Skip to comments.WTO agrees to push Dhaka's motion for movement of natural persons
Posted on 07/21/2005 7:58:46 PM PDT by hedgetrimmer
India is likely to open its market for quota-and duty-free access of LDC products before the coming WTO ministerial meet slated for December 13-18 in Hong Kong, in compliance of international trade rules, reports UNB.
The Indian side gave the hint at the fifth WTO mini-ministerial meeting in the northeastern Chinese city of Dalian, according to message received in Dhaka on Thursday. The three-day meeting concluded today (Thursday).
Bangladesh at the July 12-14 Dalian round of talks strongly demanded of the developing and advanced developing counties to provide quota-and duty-free access of agriculture and non-agriculture products of the least developed countries to their markets.
Commerce Minister Altaf Hossain Chowdhury led a three-member Bangladesh delegation to the meeting, one of a series aimed at forging a common stance to be taken in the next ministerial meeting of the World Trade Organisation.
Bangladesh in the Dalian meet renewed its stance and put spotlight on some specific issues like agriculture, non-agriculture market access, development, services rule and trade facilitation.
It successfully put forward the legal and logical bases for initiation of compensatory mechanism and trade remedial measures for the LDCs if they are affected in case of reducing the tariffs and withdrawal of subsidy on agriculture or non-agriculture products, says the message.
The meet agreed to push Bangladeshs motion seeking unfettered temporary movement of natural persons at the coming ministerial meet.
Quoting the World Bank and world-famous economists, the Bangladesh representative explained in the meet that if only 3 per cent of the OECD labor market is opened, the sender country and receiver country solely would be able to earn around US$ 150-200 million yearly.
The country argued on the issue that if capital movement is allowed as a factor of production, why the movement of natural persons should not be allowed.
Trade ministers from around 35 WTO member-states representing least developed, developing and developed countries attended the meeting, Commerce Ministry officials here told UNB.
They said the LDCs demands for movement of natural persons (mode-4) and other concerns would emerge more prominently in the sixth and last mini-ministerial meet to be held in South Korea.
The meeting also agreed to support continuation of low-cost bank loans for farmers and reduced power tariffs for irrigation.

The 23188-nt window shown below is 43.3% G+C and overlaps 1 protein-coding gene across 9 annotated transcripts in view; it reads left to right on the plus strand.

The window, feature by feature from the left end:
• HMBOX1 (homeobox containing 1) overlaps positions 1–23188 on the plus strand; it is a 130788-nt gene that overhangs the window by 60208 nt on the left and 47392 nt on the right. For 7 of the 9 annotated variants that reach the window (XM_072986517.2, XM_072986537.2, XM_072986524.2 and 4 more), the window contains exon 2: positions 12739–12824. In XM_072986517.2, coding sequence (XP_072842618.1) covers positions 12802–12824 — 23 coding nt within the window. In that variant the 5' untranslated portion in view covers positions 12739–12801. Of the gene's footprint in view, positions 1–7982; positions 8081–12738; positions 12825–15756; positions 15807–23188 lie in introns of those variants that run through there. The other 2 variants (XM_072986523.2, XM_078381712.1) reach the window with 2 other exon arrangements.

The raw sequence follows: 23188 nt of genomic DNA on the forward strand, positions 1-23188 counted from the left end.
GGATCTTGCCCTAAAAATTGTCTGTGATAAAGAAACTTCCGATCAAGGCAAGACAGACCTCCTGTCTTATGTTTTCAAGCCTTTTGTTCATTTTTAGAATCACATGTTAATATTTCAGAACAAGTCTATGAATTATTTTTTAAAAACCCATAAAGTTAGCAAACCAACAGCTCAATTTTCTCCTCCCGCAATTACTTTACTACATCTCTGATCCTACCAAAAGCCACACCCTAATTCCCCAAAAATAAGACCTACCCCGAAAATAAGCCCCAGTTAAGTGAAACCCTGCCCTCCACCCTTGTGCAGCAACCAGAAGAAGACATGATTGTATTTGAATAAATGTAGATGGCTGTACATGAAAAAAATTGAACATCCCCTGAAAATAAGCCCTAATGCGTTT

Bangladesh participated in the mini-ministerial to uphold the trade interests of the LDCs and mobilise a unified stand in the international trade forum.
Commerce Minister Altaf Hossain left for Dalian last Saturday. He was scheduled to come back home Thursday night.
Its just what we've been saying.
The WTO has made up its mind to infringe on our sovereignty as a nation: it wants to decide our immigration levels for us.
Remittances and the WTO.
Well, only artificial persons need apply. As for the natural ones, we could export a few ourselves.
free movement of "natural persons"
aliens need not apply.....
"movement of natural persons"?!
"As for the natural ones, we could export a few ourselves"
I would suggest that anyone on public assistance for 6 months gets sent to Bangladesh.
Why would Bangladesh accept them?
If they puah through this lousy WTO rule it looks like they would have to.
Well, the destination could change, say, to North Korea; and as for why - it could be explained that it is a form of food assistance.
Do we get to decide who's 'un-natural'??
International Conference on Remittances (U.N., New York, 13 October 2004) says "The contribution of remittances as an important source of finance for developing countries is now well established.. . .the success of countries such as Mexico, India and the Philippines in attracting and (to some extent) investing remittances highlights the importance of managed and orderly migration to support the role of migrants as agents of development."
Migrants are important agents of development.
The emphasis is on development, development, development. Raise everyone's boat. Europe, Washington, the WTO, the ILO, the U.N., the World Bank, everywhere everything is about raising everyone's boat.
You bet your bibby we ain't seen nothing yet.
Free tradin' away technology, wealth, and jobs to developing countries or "guest workers" from developing countries, it's all the same. Raise everyone's boat. Well.. actually some boats will have to sink a mite (or two).
IMO it's just a matter of time (a short time) before remittances will be withheld from the migrant workers' paychecks in the host country. Thus collecting taxes for the host country will be double taxation and unfa-a-a-a-a-a-air.
Besides the host countries benefit from "cheap" labor, right? Well, some in the host countries do.
Some don't. The host countries' citizens will however still be required to subsidize the "guest workers'" human rights to housing, food, health care, education, I-pods, the Internet. . . .
Businessmen will smile and praise the booming economy -- finally! Free at last from government interference..uh, except for subsidized labor.
Wot?! Oh, of course. Subsidized labor. That's gooooood government interference.
The question remains, WHO will pay the bills when the takers outnumber the givers?
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